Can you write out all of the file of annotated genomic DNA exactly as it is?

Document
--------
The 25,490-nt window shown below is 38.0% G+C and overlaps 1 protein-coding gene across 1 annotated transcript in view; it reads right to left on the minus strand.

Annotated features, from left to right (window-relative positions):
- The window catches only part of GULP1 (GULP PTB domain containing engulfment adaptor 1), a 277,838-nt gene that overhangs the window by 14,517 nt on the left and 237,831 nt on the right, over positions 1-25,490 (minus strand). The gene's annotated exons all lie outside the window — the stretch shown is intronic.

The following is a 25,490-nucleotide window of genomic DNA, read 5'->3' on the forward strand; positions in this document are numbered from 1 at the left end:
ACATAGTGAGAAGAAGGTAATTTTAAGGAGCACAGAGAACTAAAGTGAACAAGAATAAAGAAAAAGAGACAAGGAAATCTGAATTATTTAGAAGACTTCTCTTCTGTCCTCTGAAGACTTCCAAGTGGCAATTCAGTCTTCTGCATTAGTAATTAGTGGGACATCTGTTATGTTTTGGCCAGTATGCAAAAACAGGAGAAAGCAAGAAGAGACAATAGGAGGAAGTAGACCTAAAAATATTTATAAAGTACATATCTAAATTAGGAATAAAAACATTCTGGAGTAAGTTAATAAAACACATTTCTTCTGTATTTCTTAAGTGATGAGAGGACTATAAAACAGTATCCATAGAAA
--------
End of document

The 25,490-nt window shown below is 38.0% G+C and overlaps 1 protein-coding gene across 1 annotated transcript in view; it reads right to left on the minus strand.

Annotated features, from left to right (window-relative positions):
- The window catches only part of GULP1 (GULP PTB domain containing engulfment adaptor 1), a 277,838-nt gene that overhangs the window by 14,517 nt on the left and 237,831 nt on the right, over positions 1-25,490 (minus strand). The gene's annotated exons all lie outside the window — the stretch shown is intronic.

The following is a 25,490-nucleotide window of genomic DNA, read 5'->3' on the forward strand; positions in this document are numbered from 1 at the left end:
ACATAGTGAGAAGAAGGTAATTTTAAGGAGCACAGAGAACTAAAGTGAACAAGAATAAAGAAAAAGAGACAAGGAAATCTGAATTATTTAGAAGACTTCTCTTCTGTCCTCTGAAGACTTCCAAGTGGCAATTCAGTCTTCTGCATTAGTAATTAGTGGGACATCTGTTATGTTTTGGCCAGTATGCAAAAACAGGAGAAAGCAAGAAGAGACAATAGGAGGAAGTAGACCTAAAAATATTTATAAAGTACATATCTAAATTAGGAATAAAAACATTCTGGAGTAAGTTAATAAAACACATTTCTTCTGTATTTCTTAAGTGATGAGAGGACTATAAAACAGTATCCATAGAAA